The Hymns and Carols of Christmas

As I Came By A Grene Forest Syde

A Caroll of Huntynge

For Christmas

Words and Music: English Traditional
from Wynkyn de Worde, Christmasse Carolles Newly Enprinted (London in the fletestrete at the sygne of the sonne, 1521)

Source: Joseph Haslewood ("Literary Researches into the History of the Book of Saint Albans") in his reprinting of Juliana Berners, The Book Containing the Treatises of Hawking, Hunting, Coat-armour, Fishing, and Blasing of Arms: As Printed at Westminster, by Wynkyn de Worde, the Year of the Incarnation of Our Lord MCCCClxxxxvi [1496] (Harding and Wright, 1801, 1810), p. 59.

As I came by a grene forest syde
I met with a forster yt badde me abyde
When go bet /hey go bet / he ygo. howe
we shall haue sport and game ynowe.

Underneth a tre I hyde me set
And with a grete herte anone I met
I badde let slyppe / and sayd hey go bet
with hey go bet / hey go bet howe.
we shall haue sport and game ynowe.

I had not stande there but a whyle
Not the mountenaunce of a myle
There came a grete hert without gyle
there he gothe / there he gothe. &c.
we shall haue sport and game ynowe.

Talbot my hounde with a mery taste
All about the grene wode he gan cast
I toke my horne and blew him a blast
with tro, ro, ro, ro: tro, ro, ro ro,
with hey go bat, hey go bet, &c.
There he gothe, here he goth, &c.
we shall haue sport and game ynowe.

Editor's Note:

This copy of the carol was printed by Joseph Haslewood in his 1801 reprinting of Juliana Berners, The Book Containing the Treatises of Hawking, Hunting, etc.

The rest of the carol is found on page 59 (both pages below).

treatise-hunting-p58.jpg (85079 bytes) treatise-hunting-p59.jpg (68451 bytes)

Pages 58 and 59 from Haslewood.

Although de Worde has printed this in his 1521 Christmasse Carolles Newly Enprinted, he didn't reprint it in the 1496 Treatises of Hawking, etc., although Haslewood believed that this is precisely the kind of carol that should have been printed in such a book, writing "It would have proved more acceptable had the piece selected been incidental to some one of the diversions; a species of ancient lyrics, of which the specimens are uncommonly rare."

Haslewood obtained his copy of the carol from an unknown friend at Oxford — personally, I suspect Philip Bliss, a British sub-librarian and book collector who later served as Registrar of the University of Oxford from 1824 to 1853. Haslewood wrote:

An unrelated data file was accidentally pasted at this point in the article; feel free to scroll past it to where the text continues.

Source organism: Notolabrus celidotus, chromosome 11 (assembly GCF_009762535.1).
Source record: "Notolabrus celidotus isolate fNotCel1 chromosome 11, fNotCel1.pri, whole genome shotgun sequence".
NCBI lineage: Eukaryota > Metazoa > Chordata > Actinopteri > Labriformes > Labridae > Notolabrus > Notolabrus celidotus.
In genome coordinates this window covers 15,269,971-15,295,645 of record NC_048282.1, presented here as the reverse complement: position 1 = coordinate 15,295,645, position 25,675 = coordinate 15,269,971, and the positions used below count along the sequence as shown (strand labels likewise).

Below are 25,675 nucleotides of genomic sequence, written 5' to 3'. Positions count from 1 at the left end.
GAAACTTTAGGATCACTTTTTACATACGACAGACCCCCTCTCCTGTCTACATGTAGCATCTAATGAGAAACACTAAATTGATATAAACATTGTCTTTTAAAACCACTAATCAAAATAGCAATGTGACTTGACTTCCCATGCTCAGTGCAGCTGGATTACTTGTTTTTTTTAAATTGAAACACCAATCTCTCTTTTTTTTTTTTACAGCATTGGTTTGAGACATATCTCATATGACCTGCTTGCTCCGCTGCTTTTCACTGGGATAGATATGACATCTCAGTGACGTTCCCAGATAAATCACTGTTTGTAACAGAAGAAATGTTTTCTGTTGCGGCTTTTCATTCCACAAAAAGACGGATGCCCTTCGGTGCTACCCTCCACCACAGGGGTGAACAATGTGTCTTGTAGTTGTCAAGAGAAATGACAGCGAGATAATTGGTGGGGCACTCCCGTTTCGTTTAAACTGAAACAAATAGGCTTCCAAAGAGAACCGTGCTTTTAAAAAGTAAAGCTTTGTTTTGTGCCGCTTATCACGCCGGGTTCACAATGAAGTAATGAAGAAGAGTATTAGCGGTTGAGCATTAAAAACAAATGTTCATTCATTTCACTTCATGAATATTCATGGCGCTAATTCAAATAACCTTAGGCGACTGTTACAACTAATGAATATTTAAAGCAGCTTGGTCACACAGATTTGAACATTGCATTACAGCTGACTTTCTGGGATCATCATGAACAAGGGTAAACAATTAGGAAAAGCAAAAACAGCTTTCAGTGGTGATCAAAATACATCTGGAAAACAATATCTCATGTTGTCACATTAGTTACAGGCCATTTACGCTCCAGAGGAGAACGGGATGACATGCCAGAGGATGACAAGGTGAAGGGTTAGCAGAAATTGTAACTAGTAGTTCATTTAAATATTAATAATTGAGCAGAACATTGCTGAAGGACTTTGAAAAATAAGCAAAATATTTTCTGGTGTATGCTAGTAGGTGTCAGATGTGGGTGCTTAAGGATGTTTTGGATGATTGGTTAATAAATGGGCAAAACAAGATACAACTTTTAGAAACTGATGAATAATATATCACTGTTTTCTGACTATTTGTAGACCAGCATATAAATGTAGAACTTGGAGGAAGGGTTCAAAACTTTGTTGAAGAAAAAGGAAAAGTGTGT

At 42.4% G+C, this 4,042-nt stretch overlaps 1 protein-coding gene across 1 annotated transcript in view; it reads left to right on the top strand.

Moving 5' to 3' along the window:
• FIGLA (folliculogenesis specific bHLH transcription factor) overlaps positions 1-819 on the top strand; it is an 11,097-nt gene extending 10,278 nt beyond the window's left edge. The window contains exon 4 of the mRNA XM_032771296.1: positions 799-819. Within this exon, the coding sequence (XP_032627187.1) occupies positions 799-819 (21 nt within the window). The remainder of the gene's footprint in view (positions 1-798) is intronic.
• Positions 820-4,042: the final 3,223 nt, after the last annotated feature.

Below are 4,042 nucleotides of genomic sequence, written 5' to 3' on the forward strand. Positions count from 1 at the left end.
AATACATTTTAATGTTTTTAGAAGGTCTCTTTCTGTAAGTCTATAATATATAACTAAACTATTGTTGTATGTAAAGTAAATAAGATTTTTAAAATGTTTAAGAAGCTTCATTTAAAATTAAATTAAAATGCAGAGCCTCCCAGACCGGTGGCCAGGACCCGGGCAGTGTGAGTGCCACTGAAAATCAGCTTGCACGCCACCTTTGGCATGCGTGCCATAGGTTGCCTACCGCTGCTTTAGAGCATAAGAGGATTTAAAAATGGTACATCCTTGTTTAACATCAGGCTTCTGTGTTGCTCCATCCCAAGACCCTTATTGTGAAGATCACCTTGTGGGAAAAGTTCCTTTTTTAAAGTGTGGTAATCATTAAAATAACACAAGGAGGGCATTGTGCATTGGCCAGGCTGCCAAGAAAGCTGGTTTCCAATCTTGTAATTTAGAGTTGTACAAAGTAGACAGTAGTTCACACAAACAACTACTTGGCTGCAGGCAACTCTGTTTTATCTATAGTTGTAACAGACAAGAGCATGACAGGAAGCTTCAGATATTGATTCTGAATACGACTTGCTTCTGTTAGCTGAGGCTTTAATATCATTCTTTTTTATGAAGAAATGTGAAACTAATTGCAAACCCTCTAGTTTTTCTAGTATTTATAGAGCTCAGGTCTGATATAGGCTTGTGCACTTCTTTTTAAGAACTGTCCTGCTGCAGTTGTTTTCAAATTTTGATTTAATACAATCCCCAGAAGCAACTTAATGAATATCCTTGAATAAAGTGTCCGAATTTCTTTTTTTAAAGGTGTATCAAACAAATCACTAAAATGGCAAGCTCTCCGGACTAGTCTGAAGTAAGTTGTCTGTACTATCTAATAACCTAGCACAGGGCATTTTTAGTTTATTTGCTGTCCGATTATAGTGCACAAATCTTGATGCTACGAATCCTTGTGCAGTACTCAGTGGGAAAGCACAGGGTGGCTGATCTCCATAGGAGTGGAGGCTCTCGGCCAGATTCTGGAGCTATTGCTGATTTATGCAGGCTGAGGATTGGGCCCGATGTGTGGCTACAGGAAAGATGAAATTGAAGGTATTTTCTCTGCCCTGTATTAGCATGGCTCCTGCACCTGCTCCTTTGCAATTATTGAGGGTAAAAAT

An Oxford friend, whose acuteness of research is only equaled by his zeal to promote and assist the pursuits and enquiries of his friends, enables me to conclude this division with an elegant and curious fragment, that may be confidently pronounced, never before to have been re-printed or even noticed as in existence; and perhaps what is more singular, which remained to be gleaned after being known to that indefatigable antiquary, Thomas Hearne.

This, then, was the first reprinting of A Caroll of Huntynge since de Worde printed it in 1521,  and since it was reprinted in Vol. 3 of Guilielmi Neubrigensis Historia by Thomas Hearne, who told us about the discovery of the Carol in this Note.

Haslewood added this note: "The word mountenaunce or mountance, in the third stanza, signifies the distance of one place to another; it is used by Chaucer and Spencer...."

This carol is considered by Richard Leighton Greene and others as being the newer of the two known versions. The other version was printed by London grocer Richard Hill in his early 16th Century Common-place Book. See: As I Walked By A Forest Side - Froude.

Versions of this carol on this web site include:

Versions of 'As I Came By A Grene Forest Side' are also found on these web pages:

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